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Emma Bunton Shares Struggle With Endometriosis: 'That Nearly Broke Me'

At 25 years old, she was given the life-changing diagnosis.
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ByStephanie Grassullo
Associate Editor
Published
March 12, 2019
spice girl emma bunton talks about her struggle with endometriosis
Image: Shutterstock

The early ‘00s marked the end of an era for the Spice Girls. After six years of churning out hit after hit, the all-girl musical group went their separate ways to focus on solo careers.

Shortly after, Emma Bunton, known in the group as Baby Spice, also had to come to terms with another major life change. At 25 years old, the pop singer was diagnosed with endometriosis. In a recent interview with Stella magazine, Bunton opens about how her diagnosis turned her world upside down.

“That nearly broke me. I knew I had the right partner; I knew I wanted to be a mum,” she says. “I didn’t give up hope, but it wasn’t happening.”

Endometriosis is a disease of menstruation that occurs when tissue similar to the lining of the uterus, or endometrium, migrates outside of the womb, where the tissue should not be, according to the Endometriosis Foundation of America. About 200 million women worldwide are impacted by this disease, however many remain undiagnosed.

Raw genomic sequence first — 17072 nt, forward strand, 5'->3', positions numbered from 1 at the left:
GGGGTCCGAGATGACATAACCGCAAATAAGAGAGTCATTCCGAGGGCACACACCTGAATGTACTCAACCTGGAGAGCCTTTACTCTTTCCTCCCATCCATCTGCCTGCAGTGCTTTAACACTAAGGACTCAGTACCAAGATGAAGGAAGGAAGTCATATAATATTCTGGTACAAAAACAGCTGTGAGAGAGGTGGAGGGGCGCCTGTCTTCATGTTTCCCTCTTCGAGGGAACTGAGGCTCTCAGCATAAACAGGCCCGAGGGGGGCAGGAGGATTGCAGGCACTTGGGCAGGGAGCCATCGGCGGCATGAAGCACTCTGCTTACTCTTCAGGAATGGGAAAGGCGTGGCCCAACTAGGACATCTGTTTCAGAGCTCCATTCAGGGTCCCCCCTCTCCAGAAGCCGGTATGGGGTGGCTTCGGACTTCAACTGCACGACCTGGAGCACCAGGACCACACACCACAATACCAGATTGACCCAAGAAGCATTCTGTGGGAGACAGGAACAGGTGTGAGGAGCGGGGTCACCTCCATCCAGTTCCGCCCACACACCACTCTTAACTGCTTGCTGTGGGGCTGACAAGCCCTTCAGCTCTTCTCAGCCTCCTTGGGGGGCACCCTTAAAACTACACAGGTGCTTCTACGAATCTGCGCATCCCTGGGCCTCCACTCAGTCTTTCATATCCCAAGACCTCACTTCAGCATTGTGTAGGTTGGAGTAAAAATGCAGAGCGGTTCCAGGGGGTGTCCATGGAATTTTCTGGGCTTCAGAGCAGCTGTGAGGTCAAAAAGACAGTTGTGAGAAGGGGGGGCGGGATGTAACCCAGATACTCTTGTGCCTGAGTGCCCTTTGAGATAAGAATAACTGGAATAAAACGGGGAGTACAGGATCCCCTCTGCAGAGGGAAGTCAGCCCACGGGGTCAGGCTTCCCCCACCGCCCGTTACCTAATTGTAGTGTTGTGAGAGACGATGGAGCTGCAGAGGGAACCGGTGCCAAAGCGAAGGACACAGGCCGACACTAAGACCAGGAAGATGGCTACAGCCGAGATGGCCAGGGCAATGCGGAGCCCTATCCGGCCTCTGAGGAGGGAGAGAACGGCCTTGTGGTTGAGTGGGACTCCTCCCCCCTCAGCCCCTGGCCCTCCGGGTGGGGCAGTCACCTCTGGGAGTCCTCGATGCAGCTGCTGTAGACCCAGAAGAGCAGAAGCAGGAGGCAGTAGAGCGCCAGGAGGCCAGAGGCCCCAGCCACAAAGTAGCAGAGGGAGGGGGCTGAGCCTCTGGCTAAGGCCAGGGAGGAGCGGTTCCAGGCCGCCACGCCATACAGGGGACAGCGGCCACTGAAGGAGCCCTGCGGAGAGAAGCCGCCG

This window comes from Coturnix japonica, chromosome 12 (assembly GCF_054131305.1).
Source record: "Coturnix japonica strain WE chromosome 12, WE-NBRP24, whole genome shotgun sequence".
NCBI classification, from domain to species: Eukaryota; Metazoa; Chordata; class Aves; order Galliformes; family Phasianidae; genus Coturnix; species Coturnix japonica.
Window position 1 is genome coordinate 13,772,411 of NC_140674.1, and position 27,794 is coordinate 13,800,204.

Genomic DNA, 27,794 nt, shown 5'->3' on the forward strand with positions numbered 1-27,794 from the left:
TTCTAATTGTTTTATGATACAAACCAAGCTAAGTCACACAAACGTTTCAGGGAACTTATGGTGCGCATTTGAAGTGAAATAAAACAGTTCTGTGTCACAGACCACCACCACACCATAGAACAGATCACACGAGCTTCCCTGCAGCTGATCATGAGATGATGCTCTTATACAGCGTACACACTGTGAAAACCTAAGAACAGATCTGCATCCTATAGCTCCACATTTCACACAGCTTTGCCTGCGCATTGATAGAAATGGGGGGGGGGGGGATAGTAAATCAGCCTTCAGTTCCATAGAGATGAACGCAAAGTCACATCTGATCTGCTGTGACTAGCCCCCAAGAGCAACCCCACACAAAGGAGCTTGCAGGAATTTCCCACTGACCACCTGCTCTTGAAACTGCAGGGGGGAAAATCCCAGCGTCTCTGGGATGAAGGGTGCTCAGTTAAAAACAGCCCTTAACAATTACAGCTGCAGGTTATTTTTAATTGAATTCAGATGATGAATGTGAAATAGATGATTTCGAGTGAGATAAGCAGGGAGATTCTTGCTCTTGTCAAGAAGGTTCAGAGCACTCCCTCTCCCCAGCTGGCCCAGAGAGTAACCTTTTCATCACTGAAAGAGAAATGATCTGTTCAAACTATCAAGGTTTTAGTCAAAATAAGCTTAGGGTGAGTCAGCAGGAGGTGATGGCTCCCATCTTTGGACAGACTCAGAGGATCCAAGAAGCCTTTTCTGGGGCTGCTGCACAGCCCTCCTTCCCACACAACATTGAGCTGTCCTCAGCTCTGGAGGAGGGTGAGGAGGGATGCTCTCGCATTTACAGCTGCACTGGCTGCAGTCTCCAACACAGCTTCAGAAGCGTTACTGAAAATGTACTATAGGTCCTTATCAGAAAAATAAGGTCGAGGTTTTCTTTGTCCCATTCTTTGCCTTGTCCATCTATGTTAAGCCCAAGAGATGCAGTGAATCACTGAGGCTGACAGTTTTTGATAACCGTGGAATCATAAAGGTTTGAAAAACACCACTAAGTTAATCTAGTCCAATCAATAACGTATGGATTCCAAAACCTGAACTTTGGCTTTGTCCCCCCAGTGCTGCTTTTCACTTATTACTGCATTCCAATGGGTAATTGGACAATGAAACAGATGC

Fertility problems are often associated with endometriosis. The disease can be found in up to 50 percent of infertile women, and patients with endometriosis typically suffer from infertility in about 30 to 50 percent of cases, according to the American Society for Reproductive Medicine.

In addition to infertility, there’s a whole slew of symptoms linked to the disease, including “killer cramps,” long periods, heavy menstrual flow, bowel and urinary disorders, nausea and/or vomiting, pain during sex and chronic fatigue.

After five years of struggling with fertility issues, Bunton learned she was pregnant during her time on the UK TV dance competition, Strictly Come Dancing. She’s since given birth to two sons, Beau and Tate, with long-term partner Jade Jones. If you have endometriosis and wondering how it will affect you and baby throughout pregnancy, get all the info you need here.

Although many women have endometriosis, most tend to keep their diagnosis and hardship to themselves. Talking about it with your partner, friends, family and doctors will help make the load a little bit lighter.

Please note: The Bump and the materials and information it contains are not intended to, and do not constitute, medical or other health advice or diagnosis and should not be used as such. You should always consult with a qualified physician or health professional about your specific circumstances.

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